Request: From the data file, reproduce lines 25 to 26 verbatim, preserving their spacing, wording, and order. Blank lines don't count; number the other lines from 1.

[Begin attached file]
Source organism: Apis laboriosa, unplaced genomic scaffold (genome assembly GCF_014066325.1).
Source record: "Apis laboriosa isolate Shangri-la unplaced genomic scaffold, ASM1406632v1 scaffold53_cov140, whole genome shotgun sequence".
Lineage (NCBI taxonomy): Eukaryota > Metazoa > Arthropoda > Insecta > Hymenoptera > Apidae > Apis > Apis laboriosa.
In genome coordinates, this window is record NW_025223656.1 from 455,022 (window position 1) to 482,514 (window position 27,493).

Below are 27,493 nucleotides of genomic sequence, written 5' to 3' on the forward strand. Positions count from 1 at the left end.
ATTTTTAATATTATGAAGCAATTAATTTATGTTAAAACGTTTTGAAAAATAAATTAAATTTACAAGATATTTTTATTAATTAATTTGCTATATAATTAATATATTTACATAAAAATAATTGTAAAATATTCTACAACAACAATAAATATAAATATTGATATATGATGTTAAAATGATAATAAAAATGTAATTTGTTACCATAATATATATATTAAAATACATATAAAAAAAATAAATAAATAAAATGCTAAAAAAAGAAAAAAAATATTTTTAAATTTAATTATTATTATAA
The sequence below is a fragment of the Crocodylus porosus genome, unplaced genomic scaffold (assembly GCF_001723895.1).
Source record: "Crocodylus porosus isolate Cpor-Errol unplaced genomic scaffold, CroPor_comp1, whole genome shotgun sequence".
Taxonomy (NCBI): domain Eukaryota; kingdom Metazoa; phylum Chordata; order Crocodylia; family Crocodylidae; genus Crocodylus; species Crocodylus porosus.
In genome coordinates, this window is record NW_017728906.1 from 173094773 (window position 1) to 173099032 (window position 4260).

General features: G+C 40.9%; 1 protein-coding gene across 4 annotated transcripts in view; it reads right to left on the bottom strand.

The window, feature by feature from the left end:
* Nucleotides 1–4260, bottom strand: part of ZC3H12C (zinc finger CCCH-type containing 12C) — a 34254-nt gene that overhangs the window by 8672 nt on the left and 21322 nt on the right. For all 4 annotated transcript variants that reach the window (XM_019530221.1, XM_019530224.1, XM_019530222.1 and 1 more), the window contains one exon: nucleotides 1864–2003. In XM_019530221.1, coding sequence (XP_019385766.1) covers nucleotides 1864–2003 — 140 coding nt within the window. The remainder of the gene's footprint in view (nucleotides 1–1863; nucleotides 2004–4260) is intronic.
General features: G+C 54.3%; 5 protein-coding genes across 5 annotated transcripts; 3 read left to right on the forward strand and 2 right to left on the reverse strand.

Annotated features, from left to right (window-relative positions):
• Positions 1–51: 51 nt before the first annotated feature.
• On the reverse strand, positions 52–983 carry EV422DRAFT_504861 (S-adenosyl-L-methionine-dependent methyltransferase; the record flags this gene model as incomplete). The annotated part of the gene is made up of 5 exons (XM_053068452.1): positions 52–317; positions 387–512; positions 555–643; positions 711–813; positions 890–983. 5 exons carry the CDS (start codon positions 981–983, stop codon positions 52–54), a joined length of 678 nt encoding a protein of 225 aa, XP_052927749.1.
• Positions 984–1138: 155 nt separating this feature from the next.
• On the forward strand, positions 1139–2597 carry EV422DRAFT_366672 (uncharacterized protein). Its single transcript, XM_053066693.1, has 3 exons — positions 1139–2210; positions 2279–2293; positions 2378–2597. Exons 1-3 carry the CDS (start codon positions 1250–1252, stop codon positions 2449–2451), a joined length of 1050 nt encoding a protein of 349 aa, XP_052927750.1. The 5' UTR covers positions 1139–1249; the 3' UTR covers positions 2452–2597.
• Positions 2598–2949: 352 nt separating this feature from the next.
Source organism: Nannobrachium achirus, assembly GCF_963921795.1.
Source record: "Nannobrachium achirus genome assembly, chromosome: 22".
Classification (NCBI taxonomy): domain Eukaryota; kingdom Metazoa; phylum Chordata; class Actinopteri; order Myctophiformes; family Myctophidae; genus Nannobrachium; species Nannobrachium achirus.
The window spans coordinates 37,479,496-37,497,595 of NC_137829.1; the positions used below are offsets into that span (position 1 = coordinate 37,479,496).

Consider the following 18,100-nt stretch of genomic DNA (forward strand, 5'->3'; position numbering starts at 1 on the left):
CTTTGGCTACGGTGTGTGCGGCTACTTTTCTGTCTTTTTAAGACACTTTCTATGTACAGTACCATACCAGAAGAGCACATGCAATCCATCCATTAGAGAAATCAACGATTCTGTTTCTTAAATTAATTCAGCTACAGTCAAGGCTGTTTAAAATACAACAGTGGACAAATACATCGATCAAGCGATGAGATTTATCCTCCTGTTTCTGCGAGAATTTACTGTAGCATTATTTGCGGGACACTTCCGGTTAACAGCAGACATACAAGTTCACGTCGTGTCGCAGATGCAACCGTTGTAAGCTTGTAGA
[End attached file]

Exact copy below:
Consider the following 18,100-nt stretch of genomic DNA (forward strand, 5'->3'; position numbering starts at 1 on the left):
CTTTGGCTACGGTGTGTGCGGCTACTTTTCTGTCTTTTTAAGACACTTTCTATGTACAGTACCATACCAGAAGAGCACATGCAATCCATCCATTAGAGAAATCAACGATTCTGTTTCTTAAATTAATTCAGCTACAGTCAAGGCTGTTTAAAATACAACAGTGGACAAATACATCGATCAAGCGATGAGATTTATCCTCCTGTTTCTGCGAGAATTTACTGTAGCATTATTTGCGGGACACTTCCGGTTAACAGCAGACATACAAGTTCACGTCGTGTCGCAGATGCAACCGTTGTAAGCTTGTAGA